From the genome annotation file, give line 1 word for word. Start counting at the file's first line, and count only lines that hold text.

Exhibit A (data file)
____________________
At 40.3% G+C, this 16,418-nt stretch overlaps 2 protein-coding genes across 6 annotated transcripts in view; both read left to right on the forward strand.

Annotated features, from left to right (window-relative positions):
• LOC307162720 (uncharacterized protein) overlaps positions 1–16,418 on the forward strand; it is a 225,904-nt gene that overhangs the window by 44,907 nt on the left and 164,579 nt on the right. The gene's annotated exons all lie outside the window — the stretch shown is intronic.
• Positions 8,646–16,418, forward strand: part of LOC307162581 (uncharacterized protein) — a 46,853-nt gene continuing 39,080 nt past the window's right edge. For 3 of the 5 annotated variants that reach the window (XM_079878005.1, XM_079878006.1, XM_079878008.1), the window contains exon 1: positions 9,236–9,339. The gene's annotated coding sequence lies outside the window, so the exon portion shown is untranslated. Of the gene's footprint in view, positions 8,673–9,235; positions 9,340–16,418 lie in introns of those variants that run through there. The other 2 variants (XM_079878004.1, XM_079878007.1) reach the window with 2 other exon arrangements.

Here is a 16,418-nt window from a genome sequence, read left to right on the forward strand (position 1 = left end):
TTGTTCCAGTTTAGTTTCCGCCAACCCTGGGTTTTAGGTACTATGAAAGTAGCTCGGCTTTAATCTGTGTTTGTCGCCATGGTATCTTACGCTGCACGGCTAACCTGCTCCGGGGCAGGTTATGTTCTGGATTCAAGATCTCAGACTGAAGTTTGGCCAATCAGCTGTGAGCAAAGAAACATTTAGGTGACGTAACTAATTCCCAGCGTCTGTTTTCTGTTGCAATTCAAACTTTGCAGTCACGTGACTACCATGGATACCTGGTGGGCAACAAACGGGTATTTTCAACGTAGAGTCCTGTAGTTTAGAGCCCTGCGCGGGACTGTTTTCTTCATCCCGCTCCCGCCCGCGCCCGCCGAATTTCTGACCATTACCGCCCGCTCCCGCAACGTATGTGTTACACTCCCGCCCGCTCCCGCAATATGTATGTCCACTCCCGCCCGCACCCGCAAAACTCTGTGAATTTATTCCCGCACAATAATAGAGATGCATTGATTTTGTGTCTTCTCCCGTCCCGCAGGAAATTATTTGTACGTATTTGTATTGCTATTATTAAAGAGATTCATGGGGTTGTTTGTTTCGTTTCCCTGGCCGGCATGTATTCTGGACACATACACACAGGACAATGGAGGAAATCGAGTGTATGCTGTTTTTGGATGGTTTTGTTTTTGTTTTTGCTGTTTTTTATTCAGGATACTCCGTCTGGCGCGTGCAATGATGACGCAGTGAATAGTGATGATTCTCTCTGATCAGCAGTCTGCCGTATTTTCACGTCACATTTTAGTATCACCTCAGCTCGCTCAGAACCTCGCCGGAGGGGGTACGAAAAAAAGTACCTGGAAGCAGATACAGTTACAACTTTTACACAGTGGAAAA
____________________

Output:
At 40.3% G+C, this 16,418-nt stretch overlaps 2 protein-coding genes across 6 annotated transcripts in view; both read left to right on the forward strand.